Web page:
“Some students pushed themselves really hard preparing for the exam,” Wu said. “This one month of extension might exhaust them and drain up the last of their energy.”
However, it is also possible that online classes offered by the high schools gave the less privileged students access to resources from which they would not normally benefit. Most high schools in China are public, so the Chinese government was able to provide the same online classes to all students.
In some provinces, the online classes were divided into two sections, with the first few weeks of classes taught by the most well-known teachers in the province and the later weeks taught by the original teachers from the high schools. All the students in the province, regardless of the high school, took the same first section classes.
Xueqi Tang, a senior from Jiangxi, China, who does not go to a top high school, said these online classes might help reduce the gap between the less fortunate students and the students who go to the best schools.
“This system enabled me to learn problem-solving techniques that I would not learn at my high school,” Tang said. “The first section is the same all across Jiangxi province, and the teachers are more qualified than ours.” Percheski said some less wealthy students would get new opportunities through online courses, but she added, “On average, the gap will be bigger.”
“I think the gap will have grown the most in countries where there’s a market for private education, or where parents supplement the education,” Percheski said.
Siyu Li, an educational researcher from China, said the gap widened in 2020 because of the coronavirus and online classes. Li is pursuing her sociology doctorate in France, and her research focuses on the system of gaokao, and specifically, the evaluation of students through exam scores and nothing else.
In general, students from better high schools are often wealthier because their parents invest in their education from a very early age, such as through extra academic classes, and this capital gives them advantages over their less privileged peers when they compete for the best institutions, Li added.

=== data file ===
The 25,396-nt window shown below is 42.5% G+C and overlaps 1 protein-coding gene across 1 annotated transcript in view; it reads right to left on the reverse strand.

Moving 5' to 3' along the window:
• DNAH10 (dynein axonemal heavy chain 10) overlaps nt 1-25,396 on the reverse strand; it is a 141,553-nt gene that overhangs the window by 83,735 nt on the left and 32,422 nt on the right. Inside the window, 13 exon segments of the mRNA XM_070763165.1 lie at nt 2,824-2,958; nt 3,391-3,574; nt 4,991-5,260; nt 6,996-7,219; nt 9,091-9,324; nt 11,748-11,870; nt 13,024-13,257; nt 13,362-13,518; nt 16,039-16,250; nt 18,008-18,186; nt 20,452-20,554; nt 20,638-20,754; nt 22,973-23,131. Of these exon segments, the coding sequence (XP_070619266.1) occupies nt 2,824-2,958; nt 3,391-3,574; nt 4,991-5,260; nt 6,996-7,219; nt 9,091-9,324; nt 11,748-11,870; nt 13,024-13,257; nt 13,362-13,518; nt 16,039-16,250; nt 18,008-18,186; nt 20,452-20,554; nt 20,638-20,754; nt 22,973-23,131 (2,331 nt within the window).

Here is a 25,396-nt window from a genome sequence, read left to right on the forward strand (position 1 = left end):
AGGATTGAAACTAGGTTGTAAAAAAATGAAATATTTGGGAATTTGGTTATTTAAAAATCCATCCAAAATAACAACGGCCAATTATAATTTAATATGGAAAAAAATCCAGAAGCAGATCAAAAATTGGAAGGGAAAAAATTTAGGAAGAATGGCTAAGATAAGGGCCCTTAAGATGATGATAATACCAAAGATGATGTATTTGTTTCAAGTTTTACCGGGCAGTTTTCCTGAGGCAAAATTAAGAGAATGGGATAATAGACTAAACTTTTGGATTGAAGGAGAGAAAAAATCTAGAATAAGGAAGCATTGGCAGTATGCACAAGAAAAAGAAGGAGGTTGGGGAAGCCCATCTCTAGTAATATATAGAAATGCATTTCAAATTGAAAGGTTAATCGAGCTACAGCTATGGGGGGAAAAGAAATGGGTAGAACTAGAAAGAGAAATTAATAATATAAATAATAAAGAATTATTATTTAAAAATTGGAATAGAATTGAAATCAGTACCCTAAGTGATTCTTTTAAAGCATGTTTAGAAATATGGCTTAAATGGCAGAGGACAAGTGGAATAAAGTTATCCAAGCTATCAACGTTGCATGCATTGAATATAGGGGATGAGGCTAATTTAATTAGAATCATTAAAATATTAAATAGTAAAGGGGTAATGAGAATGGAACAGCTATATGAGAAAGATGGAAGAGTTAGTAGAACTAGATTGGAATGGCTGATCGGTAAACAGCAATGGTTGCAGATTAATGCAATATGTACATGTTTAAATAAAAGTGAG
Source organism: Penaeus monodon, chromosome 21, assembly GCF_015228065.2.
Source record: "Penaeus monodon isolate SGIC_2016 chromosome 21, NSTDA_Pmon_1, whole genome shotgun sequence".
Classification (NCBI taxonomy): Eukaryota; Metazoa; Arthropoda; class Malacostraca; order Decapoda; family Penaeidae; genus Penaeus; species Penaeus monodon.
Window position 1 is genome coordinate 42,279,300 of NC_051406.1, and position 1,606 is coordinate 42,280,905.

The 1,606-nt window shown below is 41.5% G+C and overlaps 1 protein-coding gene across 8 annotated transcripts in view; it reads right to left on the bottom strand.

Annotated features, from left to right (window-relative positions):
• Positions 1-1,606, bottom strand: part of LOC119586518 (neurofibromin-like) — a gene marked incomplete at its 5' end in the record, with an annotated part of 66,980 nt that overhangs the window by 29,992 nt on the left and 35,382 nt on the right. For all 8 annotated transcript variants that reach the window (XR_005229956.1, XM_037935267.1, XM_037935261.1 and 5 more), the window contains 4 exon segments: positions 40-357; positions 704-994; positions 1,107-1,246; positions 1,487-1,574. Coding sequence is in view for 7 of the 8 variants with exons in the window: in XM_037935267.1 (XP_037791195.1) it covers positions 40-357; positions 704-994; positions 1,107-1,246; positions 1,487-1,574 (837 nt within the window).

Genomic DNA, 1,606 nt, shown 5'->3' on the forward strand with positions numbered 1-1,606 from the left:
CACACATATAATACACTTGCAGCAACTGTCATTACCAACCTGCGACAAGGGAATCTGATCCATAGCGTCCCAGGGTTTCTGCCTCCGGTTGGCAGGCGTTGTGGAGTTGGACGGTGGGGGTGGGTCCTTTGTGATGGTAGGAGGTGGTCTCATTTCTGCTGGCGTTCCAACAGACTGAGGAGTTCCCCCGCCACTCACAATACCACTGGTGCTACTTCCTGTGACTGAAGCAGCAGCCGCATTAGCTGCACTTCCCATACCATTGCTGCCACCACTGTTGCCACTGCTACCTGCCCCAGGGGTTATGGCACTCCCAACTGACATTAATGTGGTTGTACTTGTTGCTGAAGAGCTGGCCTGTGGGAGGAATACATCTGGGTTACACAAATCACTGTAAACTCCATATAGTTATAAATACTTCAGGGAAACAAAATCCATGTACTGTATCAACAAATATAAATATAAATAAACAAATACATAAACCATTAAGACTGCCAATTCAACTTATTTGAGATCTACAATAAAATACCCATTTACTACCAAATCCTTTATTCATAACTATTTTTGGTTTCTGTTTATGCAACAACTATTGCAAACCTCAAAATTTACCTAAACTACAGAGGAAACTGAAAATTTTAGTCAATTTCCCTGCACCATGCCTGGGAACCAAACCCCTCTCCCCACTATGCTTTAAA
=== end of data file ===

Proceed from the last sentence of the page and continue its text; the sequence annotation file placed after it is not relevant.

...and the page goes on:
“You can compare this to a bank account,” Li said. “Wealthier parents start depositing in the amount from an early age, such as primary school, while the less wealthy parents start depositing much later, maybe in middle school. By the end of high school, the deposit is transformed into the gaokao score.”
Li said the first section of online classes Tang mentioned might reduce the gap because the most well-known teachers are also the most familiar with gaokao and its rules, and thus, these teachers are better prepared to help the students.
When it comes to the future, Li said she is not sure whether provincewide online classes will help the less privileged students if China were to popularize this system.
“If the online classes are just videos, many students might choose not to watch them. Also, the best teachers might be more accustomed to teaching the better students, and their recordings might fit poorly with the less privileged students,” Li said.
Considering the possibility of another pandemic hitting the world in the future, Yan said she hoped the government would ensure better Internet connection nationwide and ameliorate the online educational system, utilizing local television stations. She added the government should pay more attention to supporting the students emotionally.
“Students got depressed easily because of health concerns and the lockdown, and misinformation circulating on the Internet, such as a community member testing positive, only added to the anxiety and distress,” Yan said. “It would nice if the school could put aside time for students to talk about their lives in quarantine, encouraging peer communication.”